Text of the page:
I slipped it into the middle of that paragraph: I have a history with stalking, or rather, stalking has a history with me. He couldn’t have known that, our unnamed comic creator, when he decided to make my Twitter life as miserable as his own pathetic heart. He couldn’t have known much about me, or what hurts me, besides the obvious things that hurt all of us. But equally, he couldn’t have known that I DIDN’T have a stalker, a past that, like so many women, includes abuse. He did know, you know, that I am human. That every. Last. Person. You interact with on the internet, is human too.

Here is the thing about it all, the thing that makes me squirm with shame: I don’t want to say his name; I’m not going to. Not out of fear of him. No, he’s not who makes my throat close up, my muscles clench till they cramp, my breath come up short. He just reminds me of him, the reason for so much of my silence.

Here is the other thing about it, the one that should make you worry: no one but me and my close friends told him to stop. Not when he was harassing me, not when he was harassing countless other women. He was just “talking” with some probably fake comics fans on the internet.

And here is the last thing, the one that satisfies me even as it makes me mad: not one of my harassers from back then knows who I am, and so very many of them, the ones with influence, treat me very differently these days. I am, named, established, with some power, worth being polite to, at the very least. (Except when we aren’t.) They don’t know my measure but I do know theirs.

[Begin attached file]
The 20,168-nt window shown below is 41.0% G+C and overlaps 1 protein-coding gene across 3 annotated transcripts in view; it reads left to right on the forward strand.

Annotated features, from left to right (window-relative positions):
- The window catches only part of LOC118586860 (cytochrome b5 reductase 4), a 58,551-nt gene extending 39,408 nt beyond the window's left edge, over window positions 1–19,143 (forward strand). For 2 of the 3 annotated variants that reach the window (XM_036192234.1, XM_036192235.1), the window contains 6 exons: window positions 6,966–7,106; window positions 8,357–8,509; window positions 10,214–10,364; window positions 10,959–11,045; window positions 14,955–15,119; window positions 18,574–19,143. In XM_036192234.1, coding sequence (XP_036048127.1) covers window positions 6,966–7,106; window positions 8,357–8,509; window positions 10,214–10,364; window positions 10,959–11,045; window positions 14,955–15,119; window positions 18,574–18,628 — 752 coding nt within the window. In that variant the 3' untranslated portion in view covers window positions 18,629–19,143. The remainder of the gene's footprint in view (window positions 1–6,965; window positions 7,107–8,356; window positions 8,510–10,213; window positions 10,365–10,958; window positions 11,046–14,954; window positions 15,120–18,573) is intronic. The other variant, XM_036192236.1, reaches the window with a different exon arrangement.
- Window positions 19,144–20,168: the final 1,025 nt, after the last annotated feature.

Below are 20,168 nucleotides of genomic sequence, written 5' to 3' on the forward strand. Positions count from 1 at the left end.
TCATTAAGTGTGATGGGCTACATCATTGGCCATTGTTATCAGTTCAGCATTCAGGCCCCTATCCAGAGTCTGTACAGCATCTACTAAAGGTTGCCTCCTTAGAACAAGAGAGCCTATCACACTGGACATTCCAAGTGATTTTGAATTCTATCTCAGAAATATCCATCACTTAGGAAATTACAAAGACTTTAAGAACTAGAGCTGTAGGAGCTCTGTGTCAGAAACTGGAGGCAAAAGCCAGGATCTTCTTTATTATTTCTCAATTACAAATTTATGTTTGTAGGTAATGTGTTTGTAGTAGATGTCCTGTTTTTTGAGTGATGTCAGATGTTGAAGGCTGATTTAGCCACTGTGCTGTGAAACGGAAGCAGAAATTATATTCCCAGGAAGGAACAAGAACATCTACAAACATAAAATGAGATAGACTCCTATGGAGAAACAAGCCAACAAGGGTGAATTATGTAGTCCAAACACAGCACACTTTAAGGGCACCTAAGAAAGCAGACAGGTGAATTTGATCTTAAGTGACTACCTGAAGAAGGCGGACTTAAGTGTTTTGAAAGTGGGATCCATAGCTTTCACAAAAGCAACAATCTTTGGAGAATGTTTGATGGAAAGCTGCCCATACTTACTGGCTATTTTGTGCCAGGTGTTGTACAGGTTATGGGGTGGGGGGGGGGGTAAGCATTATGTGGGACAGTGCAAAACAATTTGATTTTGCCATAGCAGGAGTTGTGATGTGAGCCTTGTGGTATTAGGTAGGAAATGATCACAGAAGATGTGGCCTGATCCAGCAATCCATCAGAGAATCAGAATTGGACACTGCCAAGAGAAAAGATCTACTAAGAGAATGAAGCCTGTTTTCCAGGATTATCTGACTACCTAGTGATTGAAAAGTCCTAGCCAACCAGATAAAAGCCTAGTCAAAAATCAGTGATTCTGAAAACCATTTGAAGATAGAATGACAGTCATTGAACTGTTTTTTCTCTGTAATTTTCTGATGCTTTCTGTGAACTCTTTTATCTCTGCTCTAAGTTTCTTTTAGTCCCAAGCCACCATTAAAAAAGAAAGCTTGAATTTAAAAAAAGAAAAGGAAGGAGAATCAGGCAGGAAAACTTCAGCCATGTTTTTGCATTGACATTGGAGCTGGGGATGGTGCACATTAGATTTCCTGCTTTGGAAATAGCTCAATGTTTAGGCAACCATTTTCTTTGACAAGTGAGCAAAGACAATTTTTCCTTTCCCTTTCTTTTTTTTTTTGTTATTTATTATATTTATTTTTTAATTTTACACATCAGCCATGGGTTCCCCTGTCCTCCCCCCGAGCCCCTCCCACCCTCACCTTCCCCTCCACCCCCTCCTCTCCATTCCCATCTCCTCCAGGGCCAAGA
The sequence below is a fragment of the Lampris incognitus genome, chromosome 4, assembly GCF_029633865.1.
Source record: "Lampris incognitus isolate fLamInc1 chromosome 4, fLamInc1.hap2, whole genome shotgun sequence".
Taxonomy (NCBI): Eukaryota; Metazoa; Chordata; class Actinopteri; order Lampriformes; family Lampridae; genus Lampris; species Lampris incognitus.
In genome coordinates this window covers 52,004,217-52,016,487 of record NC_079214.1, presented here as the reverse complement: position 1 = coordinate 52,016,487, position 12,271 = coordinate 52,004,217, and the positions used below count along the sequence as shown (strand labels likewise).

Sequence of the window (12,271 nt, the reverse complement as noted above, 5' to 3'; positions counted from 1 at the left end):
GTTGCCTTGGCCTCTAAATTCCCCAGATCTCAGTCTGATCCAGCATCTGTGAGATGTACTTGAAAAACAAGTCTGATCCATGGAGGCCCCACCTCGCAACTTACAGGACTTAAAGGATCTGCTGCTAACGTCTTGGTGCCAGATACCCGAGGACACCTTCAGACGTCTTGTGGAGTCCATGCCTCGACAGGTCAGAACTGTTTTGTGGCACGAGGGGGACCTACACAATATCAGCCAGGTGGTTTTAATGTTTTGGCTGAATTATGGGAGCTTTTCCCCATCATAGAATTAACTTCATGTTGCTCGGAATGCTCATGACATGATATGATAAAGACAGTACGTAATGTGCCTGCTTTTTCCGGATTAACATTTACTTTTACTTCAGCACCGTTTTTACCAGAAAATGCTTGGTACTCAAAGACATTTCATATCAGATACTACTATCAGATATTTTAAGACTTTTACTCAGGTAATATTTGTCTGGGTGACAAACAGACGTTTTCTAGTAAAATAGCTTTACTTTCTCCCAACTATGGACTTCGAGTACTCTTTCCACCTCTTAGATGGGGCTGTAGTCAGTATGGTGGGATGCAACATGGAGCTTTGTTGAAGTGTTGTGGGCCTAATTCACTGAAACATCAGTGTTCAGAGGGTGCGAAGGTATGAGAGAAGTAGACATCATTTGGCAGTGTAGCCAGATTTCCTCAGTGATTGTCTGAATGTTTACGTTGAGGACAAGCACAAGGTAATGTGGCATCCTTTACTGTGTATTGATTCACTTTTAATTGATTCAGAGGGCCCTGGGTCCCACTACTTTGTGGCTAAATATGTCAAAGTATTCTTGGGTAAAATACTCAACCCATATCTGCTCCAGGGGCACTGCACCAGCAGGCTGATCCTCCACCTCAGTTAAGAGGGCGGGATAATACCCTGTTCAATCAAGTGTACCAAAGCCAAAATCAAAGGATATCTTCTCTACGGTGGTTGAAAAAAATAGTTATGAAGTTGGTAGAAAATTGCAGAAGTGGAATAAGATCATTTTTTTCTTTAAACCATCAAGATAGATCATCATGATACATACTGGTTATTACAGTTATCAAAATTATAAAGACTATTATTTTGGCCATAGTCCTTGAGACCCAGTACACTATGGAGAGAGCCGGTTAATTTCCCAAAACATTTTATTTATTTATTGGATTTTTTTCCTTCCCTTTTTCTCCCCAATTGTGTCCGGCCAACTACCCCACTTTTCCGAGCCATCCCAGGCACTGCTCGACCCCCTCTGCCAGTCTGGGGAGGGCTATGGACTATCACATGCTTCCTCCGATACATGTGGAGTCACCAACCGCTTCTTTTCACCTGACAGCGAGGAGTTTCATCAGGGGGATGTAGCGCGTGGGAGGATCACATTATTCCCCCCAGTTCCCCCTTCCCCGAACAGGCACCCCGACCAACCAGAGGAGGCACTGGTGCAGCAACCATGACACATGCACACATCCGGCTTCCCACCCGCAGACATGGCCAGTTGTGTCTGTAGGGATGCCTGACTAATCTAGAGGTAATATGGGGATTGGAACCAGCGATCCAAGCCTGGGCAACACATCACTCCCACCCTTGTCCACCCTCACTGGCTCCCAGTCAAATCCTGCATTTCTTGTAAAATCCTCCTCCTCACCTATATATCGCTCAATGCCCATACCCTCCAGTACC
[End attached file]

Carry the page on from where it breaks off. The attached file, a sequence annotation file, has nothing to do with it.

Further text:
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About Author

Editor-In-Chief. Megan was born in Toronto. She's still there. Philosopher, space vampire, heart of a killer.

10 Comments

  1. I’m so sorry this guy did this to you and I’m so angry that you can’t say his name. I haven’t been harassed like this but I have had two famous men privately message me to tell me that my opinions about them are wrong. One of them was benign, though I found it really creepy that he privately messaged me to tell me he wasn’t sexist. The other was “benign” but really freaked me out, because he was insistent and because he is so overwhelmingly powerful in the field, and after three messages I blocked him. He is extremely popular with a lot of feminists. I know that if I disagree with him publicly I can have a lot of women jumping down my throat, which is the worst feeling, but mostly I’m scared of him sending me more private messages. There’s nothing you can do about private messages from famous dudes, because without a large following you can’t really “out” them.

    A third guy sent some trolls my way to tell me my art was ugly, because I said a project he was working on was racist. He’s famous but in an area that I’m not interested in working in, so it’s a little less intimidating; but it’s hard not to internalize that shit as “oh he must be right, I guess my opinions are wrong after all.” Which is infuriating, because if he was so right, why would he waste his time with criticism from a nobody like me?

  2. Nicholas Gatewood on